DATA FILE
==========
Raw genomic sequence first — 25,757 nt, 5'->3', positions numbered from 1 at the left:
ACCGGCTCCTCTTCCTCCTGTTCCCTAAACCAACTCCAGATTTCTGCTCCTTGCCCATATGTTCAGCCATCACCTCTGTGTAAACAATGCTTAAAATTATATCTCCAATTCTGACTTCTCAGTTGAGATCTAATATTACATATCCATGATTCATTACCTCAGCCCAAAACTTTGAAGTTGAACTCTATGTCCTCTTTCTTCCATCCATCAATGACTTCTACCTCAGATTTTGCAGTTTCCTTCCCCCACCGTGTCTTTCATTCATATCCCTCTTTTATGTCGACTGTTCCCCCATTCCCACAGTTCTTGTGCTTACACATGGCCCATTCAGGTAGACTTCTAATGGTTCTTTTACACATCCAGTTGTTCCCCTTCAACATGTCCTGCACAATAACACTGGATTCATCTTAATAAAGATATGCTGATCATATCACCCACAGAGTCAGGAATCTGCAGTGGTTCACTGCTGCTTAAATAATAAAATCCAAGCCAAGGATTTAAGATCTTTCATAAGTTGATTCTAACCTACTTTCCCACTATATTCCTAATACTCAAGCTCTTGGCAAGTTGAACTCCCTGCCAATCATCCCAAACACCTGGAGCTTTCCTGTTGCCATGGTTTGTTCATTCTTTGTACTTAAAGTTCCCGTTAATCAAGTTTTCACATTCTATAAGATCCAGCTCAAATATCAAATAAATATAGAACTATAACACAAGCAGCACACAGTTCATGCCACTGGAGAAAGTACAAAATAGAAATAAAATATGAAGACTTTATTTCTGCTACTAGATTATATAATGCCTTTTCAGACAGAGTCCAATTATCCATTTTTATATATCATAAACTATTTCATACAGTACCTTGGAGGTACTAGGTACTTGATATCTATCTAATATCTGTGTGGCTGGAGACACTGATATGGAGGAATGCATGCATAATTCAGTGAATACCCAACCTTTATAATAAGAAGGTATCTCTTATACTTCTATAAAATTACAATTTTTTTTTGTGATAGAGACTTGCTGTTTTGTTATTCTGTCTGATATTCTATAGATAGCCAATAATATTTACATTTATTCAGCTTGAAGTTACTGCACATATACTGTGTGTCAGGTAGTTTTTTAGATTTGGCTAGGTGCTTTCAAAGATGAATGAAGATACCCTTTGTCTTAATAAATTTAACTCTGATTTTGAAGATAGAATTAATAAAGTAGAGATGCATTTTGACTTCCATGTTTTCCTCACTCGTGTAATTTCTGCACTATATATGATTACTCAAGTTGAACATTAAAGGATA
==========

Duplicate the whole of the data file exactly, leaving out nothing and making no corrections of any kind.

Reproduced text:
Raw genomic sequence first — 25,757 nt, 5'->3', positions numbered from 1 at the left:
ACCGGCTCCTCTTCCTCCTGTTCCCTAAACCAACTCCAGATTTCTGCTCCTTGCCCATATGTTCAGCCATCACCTCTGTGTAAACAATGCTTAAAATTATATCTCCAATTCTGACTTCTCAGTTGAGATCTAATATTACATATCCATGATTCATTACCTCAGCCCAAAACTTTGAAGTTGAACTCTATGTCCTCTTTCTTCCATCCATCAATGACTTCTACCTCAGATTTTGCAGTTTCCTTCCCCCACCGTGTCTTTCATTCATATCCCTCTTTTATGTCGACTGTTCCCCCATTCCCACAGTTCTTGTGCTTACACATGGCCCATTCAGGTAGACTTCTAATGGTTCTTTTACACATCCAGTTGTTCCCCTTCAACATGTCCTGCACAATAACACTGGATTCATCTTAATAAAGATATGCTGATCATATCACCCACAGAGTCAGGAATCTGCAGTGGTTCACTGCTGCTTAAATAATAAAATCCAAGCCAAGGATTTAAGATCTTTCATAAGTTGATTCTAACCTACTTTCCCACTATATTCCTAATACTCAAGCTCTTGGCAAGTTGAACTCCCTGCCAATCATCCCAAACACCTGGAGCTTTCCTGTTGCCATGGTTTGTTCATTCTTTGTACTTAAAGTTCCCGTTAATCAAGTTTTCACATTCTATAAGATCCAGCTCAAATATCAAATAAATATAGAACTATAACACAAGCAGCACACAGTTCATGCCACTGGAGAAAGTACAAAATAGAAATAAAATATGAAGACTTTATTTCTGCTACTAGATTATATAATGCCTTTTCAGACAGAGTCCAATTATCCATTTTTATATATCATAAACTATTTCATACAGTACCTTGGAGGTACTAGGTACTTGATATCTATCTAATATCTGTGTGGCTGGAGACACTGATATGGAGGAATGCATGCATAATTCAGTGAATACCCAACCTTTATAATAAGAAGGTATCTCTTATACTTCTATAAAATTACAATTTTTTTTTGTGATAGAGACTTGCTGTTTTGTTATTCTGTCTGATATTCTATAGATAGCCAATAATATTTACATTTATTCAGCTTGAAGTTACTGCACATATACTGTGTGTCAGGTAGTTTTTTAGATTTGGCTAGGTGCTTTCAAAGATGAATGAAGATACCCTTTGTCTTAATAAATTTAACTCTGATTTTGAAGATAGAATTAATAAAGTAGAGATGCATTTTGACTTCCATGTTTTCCTCACTCGTGTAATTTCTGCACTATATATGATTACTCAAGTTGAACATTAAAGGATA